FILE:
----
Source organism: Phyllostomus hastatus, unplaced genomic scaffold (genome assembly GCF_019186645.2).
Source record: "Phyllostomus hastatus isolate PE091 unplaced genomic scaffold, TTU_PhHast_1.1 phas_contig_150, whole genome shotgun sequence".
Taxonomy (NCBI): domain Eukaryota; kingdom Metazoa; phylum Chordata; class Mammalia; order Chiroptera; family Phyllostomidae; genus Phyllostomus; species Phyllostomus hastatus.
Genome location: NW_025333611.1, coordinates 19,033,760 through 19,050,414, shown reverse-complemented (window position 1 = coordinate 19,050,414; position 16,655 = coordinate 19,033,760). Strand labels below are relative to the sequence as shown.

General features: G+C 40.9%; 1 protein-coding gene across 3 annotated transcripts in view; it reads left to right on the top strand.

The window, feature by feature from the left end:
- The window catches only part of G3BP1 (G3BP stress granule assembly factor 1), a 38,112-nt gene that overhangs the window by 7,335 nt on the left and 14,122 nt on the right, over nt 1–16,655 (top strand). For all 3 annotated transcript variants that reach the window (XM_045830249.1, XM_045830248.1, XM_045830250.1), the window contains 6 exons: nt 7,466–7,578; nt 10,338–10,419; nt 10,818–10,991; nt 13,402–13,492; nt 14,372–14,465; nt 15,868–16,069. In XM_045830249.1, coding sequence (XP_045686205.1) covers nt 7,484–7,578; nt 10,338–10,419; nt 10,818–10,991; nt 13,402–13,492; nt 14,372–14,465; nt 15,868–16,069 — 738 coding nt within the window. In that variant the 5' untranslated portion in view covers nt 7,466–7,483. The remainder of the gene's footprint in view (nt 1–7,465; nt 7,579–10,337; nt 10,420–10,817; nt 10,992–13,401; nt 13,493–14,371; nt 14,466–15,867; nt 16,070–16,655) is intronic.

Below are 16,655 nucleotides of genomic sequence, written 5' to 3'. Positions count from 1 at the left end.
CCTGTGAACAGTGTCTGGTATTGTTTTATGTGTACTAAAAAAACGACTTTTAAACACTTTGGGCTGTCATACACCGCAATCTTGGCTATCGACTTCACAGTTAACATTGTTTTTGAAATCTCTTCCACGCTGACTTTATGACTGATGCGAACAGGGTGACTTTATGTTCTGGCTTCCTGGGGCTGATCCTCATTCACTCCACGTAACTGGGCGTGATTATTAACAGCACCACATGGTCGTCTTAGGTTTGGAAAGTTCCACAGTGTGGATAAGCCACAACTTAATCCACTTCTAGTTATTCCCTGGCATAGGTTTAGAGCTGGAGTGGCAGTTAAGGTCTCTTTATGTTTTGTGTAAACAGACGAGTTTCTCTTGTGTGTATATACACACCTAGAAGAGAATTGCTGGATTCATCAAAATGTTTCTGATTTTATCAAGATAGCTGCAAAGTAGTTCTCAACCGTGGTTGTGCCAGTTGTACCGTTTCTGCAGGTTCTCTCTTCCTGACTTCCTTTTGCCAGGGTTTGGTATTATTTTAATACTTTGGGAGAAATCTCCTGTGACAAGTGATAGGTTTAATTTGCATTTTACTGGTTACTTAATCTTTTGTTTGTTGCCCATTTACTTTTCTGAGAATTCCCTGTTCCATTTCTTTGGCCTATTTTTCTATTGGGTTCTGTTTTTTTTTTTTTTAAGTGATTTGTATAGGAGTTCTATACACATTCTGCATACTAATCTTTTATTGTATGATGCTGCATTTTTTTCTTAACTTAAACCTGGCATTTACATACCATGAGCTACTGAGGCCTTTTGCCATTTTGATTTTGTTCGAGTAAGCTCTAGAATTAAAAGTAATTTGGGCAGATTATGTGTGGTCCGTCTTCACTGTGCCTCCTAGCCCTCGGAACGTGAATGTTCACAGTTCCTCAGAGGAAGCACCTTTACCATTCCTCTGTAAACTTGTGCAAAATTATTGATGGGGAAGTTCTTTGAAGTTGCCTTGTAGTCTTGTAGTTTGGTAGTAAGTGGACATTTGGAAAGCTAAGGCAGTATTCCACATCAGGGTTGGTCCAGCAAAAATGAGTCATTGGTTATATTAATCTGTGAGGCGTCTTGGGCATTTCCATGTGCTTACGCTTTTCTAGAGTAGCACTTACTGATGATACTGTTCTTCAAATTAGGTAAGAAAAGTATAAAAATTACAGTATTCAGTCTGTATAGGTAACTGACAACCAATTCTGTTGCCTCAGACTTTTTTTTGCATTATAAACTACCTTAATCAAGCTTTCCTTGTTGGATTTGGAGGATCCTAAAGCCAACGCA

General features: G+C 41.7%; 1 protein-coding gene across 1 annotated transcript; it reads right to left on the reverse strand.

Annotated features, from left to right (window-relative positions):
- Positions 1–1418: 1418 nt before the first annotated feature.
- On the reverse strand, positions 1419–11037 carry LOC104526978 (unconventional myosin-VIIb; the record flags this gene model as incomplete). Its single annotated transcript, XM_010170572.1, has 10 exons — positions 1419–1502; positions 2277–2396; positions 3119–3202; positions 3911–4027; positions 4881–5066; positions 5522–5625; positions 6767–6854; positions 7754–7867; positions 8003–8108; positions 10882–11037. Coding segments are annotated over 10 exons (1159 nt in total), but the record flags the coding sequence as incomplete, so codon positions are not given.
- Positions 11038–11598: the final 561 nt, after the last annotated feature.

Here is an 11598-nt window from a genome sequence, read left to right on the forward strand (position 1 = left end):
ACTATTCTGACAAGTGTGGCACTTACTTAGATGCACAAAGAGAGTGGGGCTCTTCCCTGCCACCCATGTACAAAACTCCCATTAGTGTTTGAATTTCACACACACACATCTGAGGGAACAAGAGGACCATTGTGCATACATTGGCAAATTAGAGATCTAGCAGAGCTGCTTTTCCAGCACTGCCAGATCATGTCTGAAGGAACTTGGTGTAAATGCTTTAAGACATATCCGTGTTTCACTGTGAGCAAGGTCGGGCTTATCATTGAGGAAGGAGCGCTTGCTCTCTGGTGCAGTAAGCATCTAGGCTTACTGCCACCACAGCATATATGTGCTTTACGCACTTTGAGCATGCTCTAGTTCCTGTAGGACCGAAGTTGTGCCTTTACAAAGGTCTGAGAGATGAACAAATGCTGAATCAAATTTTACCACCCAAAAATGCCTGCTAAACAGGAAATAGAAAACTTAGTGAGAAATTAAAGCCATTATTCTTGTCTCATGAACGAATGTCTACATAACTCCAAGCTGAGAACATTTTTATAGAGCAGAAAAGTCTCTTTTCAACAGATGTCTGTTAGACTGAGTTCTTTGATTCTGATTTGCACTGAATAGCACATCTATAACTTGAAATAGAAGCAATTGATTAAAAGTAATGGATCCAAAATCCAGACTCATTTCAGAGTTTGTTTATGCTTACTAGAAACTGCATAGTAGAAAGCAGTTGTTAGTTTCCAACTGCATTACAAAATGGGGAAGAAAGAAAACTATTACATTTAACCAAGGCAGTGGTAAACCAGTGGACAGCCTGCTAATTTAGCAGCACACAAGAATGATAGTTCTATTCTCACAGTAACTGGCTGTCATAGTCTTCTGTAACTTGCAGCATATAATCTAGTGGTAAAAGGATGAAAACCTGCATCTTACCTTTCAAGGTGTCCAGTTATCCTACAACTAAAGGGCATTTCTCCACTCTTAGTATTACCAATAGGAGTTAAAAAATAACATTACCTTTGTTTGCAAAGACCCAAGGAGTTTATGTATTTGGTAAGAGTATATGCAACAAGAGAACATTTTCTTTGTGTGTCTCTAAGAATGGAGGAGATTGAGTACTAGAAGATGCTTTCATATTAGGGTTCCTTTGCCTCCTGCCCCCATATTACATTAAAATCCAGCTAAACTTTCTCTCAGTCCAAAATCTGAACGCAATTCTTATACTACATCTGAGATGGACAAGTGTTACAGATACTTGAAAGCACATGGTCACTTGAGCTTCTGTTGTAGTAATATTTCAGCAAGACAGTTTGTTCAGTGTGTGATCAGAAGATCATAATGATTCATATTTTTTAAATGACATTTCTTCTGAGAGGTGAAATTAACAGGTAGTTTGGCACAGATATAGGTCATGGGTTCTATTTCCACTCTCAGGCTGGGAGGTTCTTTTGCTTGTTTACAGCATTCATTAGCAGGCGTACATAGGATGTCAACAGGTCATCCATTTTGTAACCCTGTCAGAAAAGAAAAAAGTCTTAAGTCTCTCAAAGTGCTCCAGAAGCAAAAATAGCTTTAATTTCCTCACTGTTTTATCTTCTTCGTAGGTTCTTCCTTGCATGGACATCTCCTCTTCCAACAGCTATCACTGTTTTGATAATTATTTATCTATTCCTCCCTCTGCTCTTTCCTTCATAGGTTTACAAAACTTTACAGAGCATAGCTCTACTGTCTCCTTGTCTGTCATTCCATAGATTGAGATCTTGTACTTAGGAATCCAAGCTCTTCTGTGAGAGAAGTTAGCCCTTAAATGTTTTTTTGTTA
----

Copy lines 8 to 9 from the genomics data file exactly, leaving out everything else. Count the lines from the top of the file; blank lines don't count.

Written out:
Below are 16,655 nucleotides of genomic sequence, written 5' to 3'. Positions count from 1 at the left end.
CCTGTGAACAGTGTCTGGTATTGTTTTATGTGTACTAAAAAAACGACTTTTAAACACTTTGGGCTGTCATACACCGCAATCTTGGCTATCGACTTCACAGTTAACATTGTTTTTGAAATCTCTTCCACGCTGACTTTATGACTGATGCGAACAGGGTGACTTTATGTTCTGGCTTCCTGGGGCTGATCCTCATTCACTCCACGTAACTGGGCGTGATTATTAACAGCACCACATGGTCGTCTTAGGTTTGGAAAGTTCCACAGTGTGGATAAGCCACAACTTAATCCACTTCTAGTTATTCCCTGGCATAGGTTTAGAGCTGGAGTGGCAGTTAAGGTCTCTTTATGTTTTGTGTAAACAGACGAGTTTCTCTTGTGTGTATATACACACCTAGAAGAGAATTGCTGGATTCATCAAAATGTTTCTGATTTTATCAAGATAGCTGCAAAGTAGTTCTCAACCGTGGTTGTGCCAGTTGTACCGTTTCTGCAGGTTCTCTCTTCCTGACTTCCTTTTGCCAGGGTTTGGTATTATTTTAATACTTTGGGAGAAATCTCCTGTGACAAGTGATAGGTTTAATTTGCATTTTACTGGTTACTTAATCTTTTGTTTGTTGCCCATTTACTTTTCTGAGAATTCCCTGTTCCATTTCTTTGGCCTATTTTTCTATTGGGTTCTGTTTTTTTTTTTTTTAAGTGATTTGTATAGGAGTTCTATACACATTCTGCATACTAATCTTTTATTGTATGATGCTGCATTTTTTTCTTAACTTAAACCTGGCATTTACATACCATGAGCTACTGAGGCCTTTTGCCATTTTGATTTTGTTCGAGTAAGCTCTAGAATTAAAAGTAATTTGGGCAGATTATGTGTGGTCCGTCTTCACTGTGCCTCCTAGCCCTCGGAACGTGAATGTTCACAGTTCCTCAGAGGAAGCACCTTTACCATTCCTCTGTAAACTTGTGCAAAATTATTGATGGGGAAGTTCTTTGAAGTTGCCTTGTAGTCTTGTAGTTTGGTAGTAAGTGGACATTTGGAAAGCTAAGGCAGTATTCCACATCAGGGTTGGTCCAGCAAAAATGAGTCATTGGTTATATTAATCTGTGAGGCGTCTTGGGCATTTCCATGTGCTTACGCTTTTCTAGAGTAGCACTTACTGATGATACTGTTCTTCAAATTAGGTAAGAAAAGTATAAAAATTACAGTATTCAGTCTGTATAGGTAACTGACAACCAATTCTGTTGCCTCAGACTTTTTTTTGCATTATAAACTACCTTAATCAAGCTTTCCTTGTTGGATTTGGAGGATCCTAAAGCCAACGCA